In November last, during the debate on a Supplementary Estimate for my Department, I had occasion to refer to the philosophy of imprisonment and I detailed the many improvements made for the benefit of both staff and prisoners. The objective is to provide prisoners with decent, humane conditions and with assistance, first, to make their imprisonment as tolerable as possible; and, secondly, to help them make the best use of their time so that they may be better equipped to return to society. I stress again that I must deal with realities. The simple fact is that the civil prisons cannot function as they should function if a small group of prisoners cause disruption. I am satisfied that it is in the best interest of the vast majority of prisoners and of the continued smooth running of the civil prisons that the Curragh should continue to be available until a reasonable alternative is available and that alternative is the new high-security prison being built at Portlaoise.

In the course of my speech, I asked the following question as reported at column 343 of the Official Report of 30 April:

Can I take it that no jail was built, with work commencing in the Curragh Camp adjacent to the military detention camp on a new 400-cell high security prison?

The Minister's reply was:

No, that is completely incorrect.

The Minister will recall that in 1977 he asked a question in precisely the same terms of the then Minister for Defence, Deputy Flanagan, who replied that the prison was started in July, 1974 and was completed in 1976 at an approximate cost of £350,000. I am concerned with two points in this regard. The first is that, if the Minister is correct, I would appear to have been attempting to mislead the Dáil and if the Minister is not correct, that he was attempting to mislead the Dáil. I should like this matter to be cleared up.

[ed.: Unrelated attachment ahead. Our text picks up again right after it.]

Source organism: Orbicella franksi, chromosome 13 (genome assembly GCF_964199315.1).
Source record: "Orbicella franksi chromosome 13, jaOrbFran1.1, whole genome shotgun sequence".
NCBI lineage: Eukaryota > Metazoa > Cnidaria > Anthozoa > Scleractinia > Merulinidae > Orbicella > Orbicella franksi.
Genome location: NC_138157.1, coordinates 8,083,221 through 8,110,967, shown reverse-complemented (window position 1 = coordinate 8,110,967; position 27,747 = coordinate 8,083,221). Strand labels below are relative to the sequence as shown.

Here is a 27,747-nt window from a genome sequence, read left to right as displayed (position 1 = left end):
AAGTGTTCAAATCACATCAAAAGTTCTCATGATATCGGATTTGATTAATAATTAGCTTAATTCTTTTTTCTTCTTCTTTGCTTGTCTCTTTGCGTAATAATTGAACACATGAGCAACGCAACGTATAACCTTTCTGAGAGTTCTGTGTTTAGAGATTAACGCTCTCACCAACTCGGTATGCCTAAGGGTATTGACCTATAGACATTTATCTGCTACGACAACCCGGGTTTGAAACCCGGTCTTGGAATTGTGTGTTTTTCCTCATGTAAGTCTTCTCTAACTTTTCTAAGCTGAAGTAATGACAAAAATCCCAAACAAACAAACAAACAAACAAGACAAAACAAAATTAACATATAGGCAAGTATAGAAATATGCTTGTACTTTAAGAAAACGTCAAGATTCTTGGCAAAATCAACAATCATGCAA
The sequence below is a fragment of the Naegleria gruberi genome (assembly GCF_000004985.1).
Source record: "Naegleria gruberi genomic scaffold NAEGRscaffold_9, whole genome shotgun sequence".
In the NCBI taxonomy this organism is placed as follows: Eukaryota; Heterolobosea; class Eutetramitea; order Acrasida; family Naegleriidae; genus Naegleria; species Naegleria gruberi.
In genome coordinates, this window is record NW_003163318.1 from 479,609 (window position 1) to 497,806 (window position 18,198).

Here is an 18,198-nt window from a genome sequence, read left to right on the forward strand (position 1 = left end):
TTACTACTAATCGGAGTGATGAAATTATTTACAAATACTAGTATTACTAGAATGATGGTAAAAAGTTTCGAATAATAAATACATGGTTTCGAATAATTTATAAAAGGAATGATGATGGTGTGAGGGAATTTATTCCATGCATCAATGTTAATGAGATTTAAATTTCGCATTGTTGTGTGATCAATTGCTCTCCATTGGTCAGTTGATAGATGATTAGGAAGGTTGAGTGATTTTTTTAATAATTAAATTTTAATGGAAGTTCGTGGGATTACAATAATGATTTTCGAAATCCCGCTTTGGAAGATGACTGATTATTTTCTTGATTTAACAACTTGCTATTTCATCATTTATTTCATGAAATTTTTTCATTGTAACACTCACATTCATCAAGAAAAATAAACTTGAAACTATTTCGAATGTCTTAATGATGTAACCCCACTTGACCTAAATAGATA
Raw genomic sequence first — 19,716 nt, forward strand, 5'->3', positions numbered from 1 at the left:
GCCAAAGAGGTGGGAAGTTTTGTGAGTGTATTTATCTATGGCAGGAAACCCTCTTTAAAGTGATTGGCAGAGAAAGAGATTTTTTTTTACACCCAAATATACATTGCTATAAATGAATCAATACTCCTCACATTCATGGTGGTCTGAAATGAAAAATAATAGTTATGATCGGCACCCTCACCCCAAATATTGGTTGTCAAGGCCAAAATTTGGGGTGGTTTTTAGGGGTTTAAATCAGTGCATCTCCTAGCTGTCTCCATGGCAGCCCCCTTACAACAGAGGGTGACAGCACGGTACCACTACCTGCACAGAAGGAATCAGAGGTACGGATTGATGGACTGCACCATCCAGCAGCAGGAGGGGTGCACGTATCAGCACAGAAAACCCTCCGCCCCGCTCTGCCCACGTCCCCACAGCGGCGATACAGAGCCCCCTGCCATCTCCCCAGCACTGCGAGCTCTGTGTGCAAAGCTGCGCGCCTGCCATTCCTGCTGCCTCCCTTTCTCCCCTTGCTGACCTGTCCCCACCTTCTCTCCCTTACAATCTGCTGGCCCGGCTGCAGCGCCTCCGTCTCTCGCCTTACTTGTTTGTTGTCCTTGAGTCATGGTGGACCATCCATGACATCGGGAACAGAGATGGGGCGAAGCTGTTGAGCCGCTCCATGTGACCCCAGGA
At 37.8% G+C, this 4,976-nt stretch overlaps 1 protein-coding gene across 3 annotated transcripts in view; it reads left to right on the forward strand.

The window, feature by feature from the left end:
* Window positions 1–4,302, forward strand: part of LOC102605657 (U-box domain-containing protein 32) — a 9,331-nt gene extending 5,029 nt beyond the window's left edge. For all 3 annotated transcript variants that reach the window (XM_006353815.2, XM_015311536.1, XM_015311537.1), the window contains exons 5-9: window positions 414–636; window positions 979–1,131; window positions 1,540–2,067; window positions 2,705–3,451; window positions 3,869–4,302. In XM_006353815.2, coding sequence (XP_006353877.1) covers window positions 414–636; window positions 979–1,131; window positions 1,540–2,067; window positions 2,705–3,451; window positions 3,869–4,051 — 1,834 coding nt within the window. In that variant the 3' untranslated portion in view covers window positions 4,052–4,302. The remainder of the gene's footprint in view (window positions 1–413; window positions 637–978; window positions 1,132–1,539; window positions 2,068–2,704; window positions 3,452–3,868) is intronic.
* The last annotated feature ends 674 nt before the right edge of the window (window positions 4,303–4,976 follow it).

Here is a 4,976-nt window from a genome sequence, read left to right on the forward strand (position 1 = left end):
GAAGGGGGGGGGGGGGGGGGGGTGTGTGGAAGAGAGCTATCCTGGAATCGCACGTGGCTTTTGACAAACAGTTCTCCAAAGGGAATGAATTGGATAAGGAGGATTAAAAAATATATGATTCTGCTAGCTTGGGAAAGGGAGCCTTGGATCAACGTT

I can assure the Deputy that I do not have any intention whatever of ever trying to mislead the House.

That is the general presumption, but can the Minister explain the point I have raised?

I understand that Plunkett Barracks was an old building, that it was reconstructed by the military authorities as a type of prison but that it is not a prison that would be up to standard in the provision of the security that is required for high-risk prisoners. These buildings are not the cell-type barracks but a dormitory type and I am not sure that the moneys spent on the reconstruction work were spent to the best advantage if they were meant to improve the prison situation. I am advised that Plunkett Barracks were built by the Army and planned by them and certainly not by those whose job it is to advise on prisons for the Department of Justice. Those buildings are of no great value to us in the present problem.

I want to establish that such a building with such an amount of accommodation exists. Deputy Flanagan, as Minister for Defence, in reply to a question from Deputy Collins as to whether a high-security prison had been built, replied in the affirmative.

I can only say that my interpretation of a high-security prison differs greatly from the interpretation of such as held by Deputy Flanagan when he was Minister for Defence. The prison in question is a dormitory-type prison. One would not keep infants in it. If a prisoner in that prison wished to go to the loo during the night everybody else would have to move to let him through. I would disagree entirely with Deputy Flanagan's interpretation of what is a high-security prison, but if Deputy Browne wishes to pursue the matter further I suggest that he table questions to the Minister for Defence who has responsibility in that area.